The view from The Top of Europe must be one of the best in the country, if not on the continent As A whole…
Hypothetically, you could be taking a toilet break on the scenic trip to the highest train station in Europe – a journey to 3,454m which travels at angles of up to 25 degrees – when you see a climber breaking into your view just glad to be alive.
Of course, a climb up the Eiger or a wingsuit jump from the top is not going to be for most people, no matter how keen they are to get the full area experience, but a trip to the Top of Europe is a must.
It’s worth noting that the train only stops along the way to let tourists adjust to the altitude before they reach their final destination – which peaks at 3,571m – and when you get out at the final stop you can certainly see why.
Stepping out at that height doesn’t give you much time to find your feet. There can be up to 16 percent less oxygen up there depending on the air pressure, and it leaves you feeling like you’ve spent your afternoon trying to out-drug Charlie Sheen. We hate to think what it’d be like if you actually had just done that.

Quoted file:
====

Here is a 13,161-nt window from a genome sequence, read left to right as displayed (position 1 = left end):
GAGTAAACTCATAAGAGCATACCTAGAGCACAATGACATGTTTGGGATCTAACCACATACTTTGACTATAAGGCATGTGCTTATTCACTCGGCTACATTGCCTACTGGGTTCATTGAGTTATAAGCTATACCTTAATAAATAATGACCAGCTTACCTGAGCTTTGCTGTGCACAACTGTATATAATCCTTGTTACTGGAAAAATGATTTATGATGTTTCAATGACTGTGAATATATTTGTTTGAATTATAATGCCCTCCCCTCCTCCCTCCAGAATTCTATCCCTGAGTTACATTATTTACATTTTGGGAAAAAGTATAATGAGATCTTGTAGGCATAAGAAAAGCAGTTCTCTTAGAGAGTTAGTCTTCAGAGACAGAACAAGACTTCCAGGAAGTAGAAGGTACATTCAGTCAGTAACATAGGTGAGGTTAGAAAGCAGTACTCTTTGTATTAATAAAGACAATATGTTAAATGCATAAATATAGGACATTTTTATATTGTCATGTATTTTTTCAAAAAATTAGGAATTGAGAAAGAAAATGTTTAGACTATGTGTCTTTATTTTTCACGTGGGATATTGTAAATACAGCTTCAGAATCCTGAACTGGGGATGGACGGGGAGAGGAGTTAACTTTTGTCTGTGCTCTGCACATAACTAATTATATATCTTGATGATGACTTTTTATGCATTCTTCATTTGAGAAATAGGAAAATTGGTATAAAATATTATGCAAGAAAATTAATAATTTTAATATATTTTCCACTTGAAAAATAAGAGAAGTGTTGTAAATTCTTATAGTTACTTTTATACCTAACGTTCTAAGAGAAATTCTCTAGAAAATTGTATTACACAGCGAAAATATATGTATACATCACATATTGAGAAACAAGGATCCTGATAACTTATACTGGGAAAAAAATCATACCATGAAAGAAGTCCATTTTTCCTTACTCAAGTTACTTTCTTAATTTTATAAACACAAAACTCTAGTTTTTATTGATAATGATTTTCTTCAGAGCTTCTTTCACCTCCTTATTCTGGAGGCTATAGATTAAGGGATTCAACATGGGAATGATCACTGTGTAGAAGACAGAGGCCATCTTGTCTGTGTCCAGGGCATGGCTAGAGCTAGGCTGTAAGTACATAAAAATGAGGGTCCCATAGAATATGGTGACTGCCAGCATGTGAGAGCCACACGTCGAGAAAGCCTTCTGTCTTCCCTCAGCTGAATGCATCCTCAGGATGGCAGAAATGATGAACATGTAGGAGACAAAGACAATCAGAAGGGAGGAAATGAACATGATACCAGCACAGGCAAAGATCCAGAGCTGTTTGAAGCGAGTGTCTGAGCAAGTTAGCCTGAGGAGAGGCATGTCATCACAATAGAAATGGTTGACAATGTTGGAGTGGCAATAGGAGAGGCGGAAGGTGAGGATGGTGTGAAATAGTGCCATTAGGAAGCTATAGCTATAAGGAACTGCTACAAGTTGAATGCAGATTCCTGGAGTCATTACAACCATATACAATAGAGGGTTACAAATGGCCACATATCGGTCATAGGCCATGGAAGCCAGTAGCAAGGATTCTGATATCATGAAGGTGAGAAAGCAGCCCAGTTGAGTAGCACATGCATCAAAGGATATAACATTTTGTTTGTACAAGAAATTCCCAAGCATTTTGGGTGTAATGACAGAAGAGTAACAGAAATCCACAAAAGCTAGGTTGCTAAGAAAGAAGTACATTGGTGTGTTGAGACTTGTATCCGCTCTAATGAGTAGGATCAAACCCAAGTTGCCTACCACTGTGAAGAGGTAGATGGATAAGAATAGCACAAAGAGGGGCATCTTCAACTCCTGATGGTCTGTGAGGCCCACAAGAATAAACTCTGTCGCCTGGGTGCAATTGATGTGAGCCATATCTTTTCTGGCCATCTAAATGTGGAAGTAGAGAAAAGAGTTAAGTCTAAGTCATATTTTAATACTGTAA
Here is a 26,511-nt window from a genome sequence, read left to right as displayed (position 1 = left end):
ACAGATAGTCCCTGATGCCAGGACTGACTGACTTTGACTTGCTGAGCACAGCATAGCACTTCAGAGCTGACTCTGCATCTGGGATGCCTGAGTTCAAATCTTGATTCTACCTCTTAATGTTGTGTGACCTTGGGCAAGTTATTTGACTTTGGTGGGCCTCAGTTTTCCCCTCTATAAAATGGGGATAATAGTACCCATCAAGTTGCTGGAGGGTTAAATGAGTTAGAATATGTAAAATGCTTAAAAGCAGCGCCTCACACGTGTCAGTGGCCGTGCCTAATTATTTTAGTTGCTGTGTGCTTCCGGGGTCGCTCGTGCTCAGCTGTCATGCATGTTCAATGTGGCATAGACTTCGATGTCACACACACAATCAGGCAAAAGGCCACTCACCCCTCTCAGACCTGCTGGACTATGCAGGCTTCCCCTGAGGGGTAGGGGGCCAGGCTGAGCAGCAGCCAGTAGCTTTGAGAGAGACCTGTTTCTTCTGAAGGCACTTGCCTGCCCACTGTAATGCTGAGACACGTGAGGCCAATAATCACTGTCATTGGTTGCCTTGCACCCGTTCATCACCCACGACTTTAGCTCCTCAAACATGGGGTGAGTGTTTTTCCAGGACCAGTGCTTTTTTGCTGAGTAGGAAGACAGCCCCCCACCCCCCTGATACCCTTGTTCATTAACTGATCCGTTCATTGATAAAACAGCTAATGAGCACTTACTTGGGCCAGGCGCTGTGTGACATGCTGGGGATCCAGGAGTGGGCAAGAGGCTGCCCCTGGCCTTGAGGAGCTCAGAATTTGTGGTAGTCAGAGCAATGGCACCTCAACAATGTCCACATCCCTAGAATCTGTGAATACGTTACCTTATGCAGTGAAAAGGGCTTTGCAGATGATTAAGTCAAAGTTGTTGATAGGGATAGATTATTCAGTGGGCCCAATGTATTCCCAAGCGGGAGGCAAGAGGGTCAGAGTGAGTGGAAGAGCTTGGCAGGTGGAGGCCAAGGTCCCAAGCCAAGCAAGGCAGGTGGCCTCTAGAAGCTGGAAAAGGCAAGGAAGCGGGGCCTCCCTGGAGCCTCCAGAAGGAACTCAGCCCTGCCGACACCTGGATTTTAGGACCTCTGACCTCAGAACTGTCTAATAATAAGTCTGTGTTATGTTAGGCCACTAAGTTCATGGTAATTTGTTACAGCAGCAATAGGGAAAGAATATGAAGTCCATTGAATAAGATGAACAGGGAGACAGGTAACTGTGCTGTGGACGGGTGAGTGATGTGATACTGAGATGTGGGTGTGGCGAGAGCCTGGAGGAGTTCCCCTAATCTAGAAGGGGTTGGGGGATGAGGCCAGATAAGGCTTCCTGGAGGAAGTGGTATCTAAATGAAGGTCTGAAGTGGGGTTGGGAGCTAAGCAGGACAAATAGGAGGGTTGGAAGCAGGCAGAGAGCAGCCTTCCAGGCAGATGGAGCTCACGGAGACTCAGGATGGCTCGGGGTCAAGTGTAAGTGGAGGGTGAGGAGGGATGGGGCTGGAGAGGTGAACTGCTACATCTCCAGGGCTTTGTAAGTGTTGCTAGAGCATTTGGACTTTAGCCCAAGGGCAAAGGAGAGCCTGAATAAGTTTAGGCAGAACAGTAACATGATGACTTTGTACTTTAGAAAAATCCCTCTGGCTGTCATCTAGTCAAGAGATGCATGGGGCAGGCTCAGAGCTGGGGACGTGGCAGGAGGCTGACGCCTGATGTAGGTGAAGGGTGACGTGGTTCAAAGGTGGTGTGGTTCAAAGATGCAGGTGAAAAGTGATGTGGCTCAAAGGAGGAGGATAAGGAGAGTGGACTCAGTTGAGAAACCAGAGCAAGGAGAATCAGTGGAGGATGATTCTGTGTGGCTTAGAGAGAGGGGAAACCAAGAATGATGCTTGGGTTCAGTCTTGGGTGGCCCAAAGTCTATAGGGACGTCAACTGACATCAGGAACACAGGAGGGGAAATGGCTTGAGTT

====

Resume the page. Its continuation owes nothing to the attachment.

The view, though, must be one of the best in the country if not on the continent. On a clear day you can see far across to France on one side, and get a breathtaking view of the Aletsch Glacier on the other – where Roger Federer rather bizarrely played Lindsey Vonn in a game of tennis last July.
Of course, it’s worth noting that there’s a watch shop and a Lindt choclatier up there as well, because, y’know, it’s still Switzerland and all. It’s a nice touch, and one which adds a good bit of pigeonholing comedy to the whole set up.
The extremities of the area should not be underestimated though. When we asked our wonderful local guide Beat Kornfeind if anyone had ever skied down to Grindlewald from the area he responded: “One guy tried from near here once. I think he survived.”
In Mürren, they host the Whitestyle Open freestyle ski and snowboard comp each March on the streets of the town…
The skiing and boarding isn’t exactly tame back down on the slopes, either. Snow permitting, the region is set to become home to biggest half-pipe in the country this season, and the tree runs and powder make for a wonderful mix across the 206km of slopes.